“This place has freed you. Now go and free others.”
I am not sure if she will ever remember speaking those words to me, but those ten words imparted by my former New Testament professor commissioned me to be an agent of liberation for the world.
It was a warm May afternoon and I had just graduated from the Interdenominational Theological Center. There I stood on the broad plaza of the Martin Luther King, Jr. International Chapel with a statue of King on my left and a monument to Howard Thurman on my right with the world in front of me. Bright-eyed, eager, and empowered by the ashé (power) of the ancestors, my fellow graduates and I would be dispersed to the winds, blowing wherever the Spirit might take us. Standing between these two theological giants, Dr. Aymer found me and spoke life and mission into me. I cried. We embraced. I will carry that tender moment with me for the rest of my life.
The Spirit has taken me through years of formation, discernment, and vocation and all the while those words have stood as an anchor in my mind, sometimes a healing balm, other times a call to arms, but all the time as a mark of the mission to which I deeply believe G-d has called me. Freedom is not merely something to be received or demanded. It is a mandate to strive not only for one’s own freedom, but for the freedom of all people. Freedom is an open-ended commitment to struggle against easy answers and small narratives.
I never said it, but I often felt that G-d and I had this unspoken contract that I would do what I was called to do and that G-d would send me to a parish filled with people who looked like me, shared my experience of the world, spoke my language, and held my beliefs. Lies, fairytales, and fallacies.
My first parish position would take me half a continent away into a space alien to me in so many ways. I was called to a church where I am often the only person of color in the room on Sunday mornings; where the liberation theology of Gutierrez, Cone, and Grant are not only unheard of but in some ways resisted; and where my experience as a faithfully queer Christian is still a novelty for many. In a parish faithfully grappling with difference, the best way that I know to “free others” is to be me – unfettered, unbroken, unashamed, and unapologetically free.
Living into the freedom of Christ flies in the face of so much of our common life which impresses upon us not to rock the boat or upset the status quo. Those of us who represent any departure from white, heternomative, patriarchal experience are expected to submit to psychological chains and spiritual bondage. I remember being told while discerning the priesthood not to wear my sexuality on my sleeve. I remember how small it made me feel. I considered giving up until I heard Dr. Aymer’s words again naming my freedom and calling me to make space for it. I had been made free by Christ, an affirming space of study and formation had helped me to recognize and claim it, and I was called to emancipate others from the smallness of prejudice and bigotry. Freedom is a responsibility not only to ourselves, but to the world. We are set free in order to set free.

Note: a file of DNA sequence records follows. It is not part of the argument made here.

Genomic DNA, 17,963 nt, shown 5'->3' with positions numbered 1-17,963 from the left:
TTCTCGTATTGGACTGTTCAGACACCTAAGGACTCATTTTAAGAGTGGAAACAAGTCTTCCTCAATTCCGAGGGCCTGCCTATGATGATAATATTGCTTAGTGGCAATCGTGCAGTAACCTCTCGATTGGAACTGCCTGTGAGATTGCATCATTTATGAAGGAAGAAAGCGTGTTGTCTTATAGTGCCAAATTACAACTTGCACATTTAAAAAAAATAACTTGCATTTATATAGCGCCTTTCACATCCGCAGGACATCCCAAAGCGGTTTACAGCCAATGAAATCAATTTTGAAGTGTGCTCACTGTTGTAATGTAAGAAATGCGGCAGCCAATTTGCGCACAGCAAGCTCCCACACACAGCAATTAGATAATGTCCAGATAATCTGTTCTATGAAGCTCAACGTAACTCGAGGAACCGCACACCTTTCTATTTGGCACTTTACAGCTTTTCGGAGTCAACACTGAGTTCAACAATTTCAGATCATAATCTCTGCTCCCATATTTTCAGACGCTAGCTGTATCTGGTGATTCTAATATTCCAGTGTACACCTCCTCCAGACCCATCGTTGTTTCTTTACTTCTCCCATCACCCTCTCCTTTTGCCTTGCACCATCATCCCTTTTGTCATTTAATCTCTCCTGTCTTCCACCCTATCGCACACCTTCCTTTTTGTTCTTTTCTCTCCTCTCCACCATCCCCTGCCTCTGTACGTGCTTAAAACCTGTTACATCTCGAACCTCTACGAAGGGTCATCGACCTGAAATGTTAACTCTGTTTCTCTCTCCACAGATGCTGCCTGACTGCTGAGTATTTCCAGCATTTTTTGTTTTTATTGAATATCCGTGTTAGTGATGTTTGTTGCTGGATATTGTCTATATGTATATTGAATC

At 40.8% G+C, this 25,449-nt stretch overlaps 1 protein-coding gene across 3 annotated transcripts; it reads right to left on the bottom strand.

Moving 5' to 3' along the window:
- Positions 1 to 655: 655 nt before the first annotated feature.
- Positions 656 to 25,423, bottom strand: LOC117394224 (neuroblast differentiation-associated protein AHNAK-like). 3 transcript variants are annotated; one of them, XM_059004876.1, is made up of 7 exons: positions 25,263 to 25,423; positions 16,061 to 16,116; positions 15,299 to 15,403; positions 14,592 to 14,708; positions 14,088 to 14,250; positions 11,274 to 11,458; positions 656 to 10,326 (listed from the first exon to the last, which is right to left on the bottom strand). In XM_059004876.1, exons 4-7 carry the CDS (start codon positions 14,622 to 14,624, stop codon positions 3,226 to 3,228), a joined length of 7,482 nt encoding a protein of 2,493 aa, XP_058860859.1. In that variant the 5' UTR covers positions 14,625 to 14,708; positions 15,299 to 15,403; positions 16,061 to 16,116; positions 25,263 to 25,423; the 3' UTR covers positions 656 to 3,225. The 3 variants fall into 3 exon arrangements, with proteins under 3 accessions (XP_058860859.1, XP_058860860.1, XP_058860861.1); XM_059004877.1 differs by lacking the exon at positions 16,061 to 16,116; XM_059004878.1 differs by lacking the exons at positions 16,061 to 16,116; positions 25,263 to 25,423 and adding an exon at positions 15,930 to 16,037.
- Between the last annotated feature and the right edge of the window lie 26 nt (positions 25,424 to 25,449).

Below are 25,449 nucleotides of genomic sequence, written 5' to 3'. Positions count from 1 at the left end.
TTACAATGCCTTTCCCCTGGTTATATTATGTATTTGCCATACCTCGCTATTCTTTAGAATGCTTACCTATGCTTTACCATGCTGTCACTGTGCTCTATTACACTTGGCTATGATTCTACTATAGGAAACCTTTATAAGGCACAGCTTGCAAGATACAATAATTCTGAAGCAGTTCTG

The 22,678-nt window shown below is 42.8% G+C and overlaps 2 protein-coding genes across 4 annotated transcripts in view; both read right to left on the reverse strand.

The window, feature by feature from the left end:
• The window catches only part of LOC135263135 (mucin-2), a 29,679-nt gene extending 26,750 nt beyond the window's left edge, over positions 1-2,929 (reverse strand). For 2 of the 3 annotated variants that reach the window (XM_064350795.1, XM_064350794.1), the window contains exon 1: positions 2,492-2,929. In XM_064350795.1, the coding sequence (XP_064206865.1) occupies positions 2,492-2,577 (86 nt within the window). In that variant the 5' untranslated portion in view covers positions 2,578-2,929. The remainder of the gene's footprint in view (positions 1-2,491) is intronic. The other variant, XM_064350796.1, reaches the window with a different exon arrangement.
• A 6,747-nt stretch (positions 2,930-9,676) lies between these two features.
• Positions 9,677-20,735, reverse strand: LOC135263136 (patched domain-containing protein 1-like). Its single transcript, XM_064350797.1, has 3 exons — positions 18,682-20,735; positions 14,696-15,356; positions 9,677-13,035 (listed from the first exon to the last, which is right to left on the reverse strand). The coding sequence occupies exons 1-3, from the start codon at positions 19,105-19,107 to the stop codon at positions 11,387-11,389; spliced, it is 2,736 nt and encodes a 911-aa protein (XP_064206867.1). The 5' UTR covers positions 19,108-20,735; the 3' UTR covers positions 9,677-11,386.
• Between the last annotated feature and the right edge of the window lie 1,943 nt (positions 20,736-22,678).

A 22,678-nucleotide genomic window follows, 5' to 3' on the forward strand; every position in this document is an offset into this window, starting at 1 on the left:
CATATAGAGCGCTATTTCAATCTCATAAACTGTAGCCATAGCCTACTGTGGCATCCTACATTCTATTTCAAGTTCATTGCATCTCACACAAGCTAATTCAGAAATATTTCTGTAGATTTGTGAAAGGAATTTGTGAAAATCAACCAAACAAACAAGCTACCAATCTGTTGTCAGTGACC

I would be remiss if I did not name the reality that for some my freedom has been a challenge for them to assess their own ability to move about the world unfettered, unbroken, unashamed, and unapologetic. My voice, tempered with the plaintive cry of ancestors oppressed in a bitter bondage, or the muted suffering of homeless LGBTQ youth and young adults abandoned by families and communities is a plain reminder of the cost of silence or bigotry. For some my presence alone is a judgment. Yet the judgment G-d offers us is, at its heart, a gift – an opportunity to be renewed, a chance to be free.
The freedom I am committed to is a freedom I offer others even while I strive to live into more and more myself – freedom from the chains of prejudice and bigotry into relationship and community. Freedom from preconceived notions of a black and white world into the beauty of technicolor rainbows. Freedom spoken and claimed over cups of coffee or drizzled in barbeque sauce.
“This place has freed you,” she said, “now go and free others.” The best way I know to do that is to be free enough to transform spaces from the inside out, one heart at a time, beginning with mine.
[Photo credit: Unsplash, Public Domain via Pixabay.]
How has Christ set you free?
Carol Bolsover says
Thank you for this post, for your words of knowledge.
Barbara S. says
Thanks for this; a lovely post. I love the idea of “being set free in order to set free”; that’s really it, I think.
To be black and gay in the episcopal church is a strange Odyssey, but well worth the trip to meet my savior. Kudos to you for your openness and positive word today. I’ll see you at the finish line my brother. Until then, be well.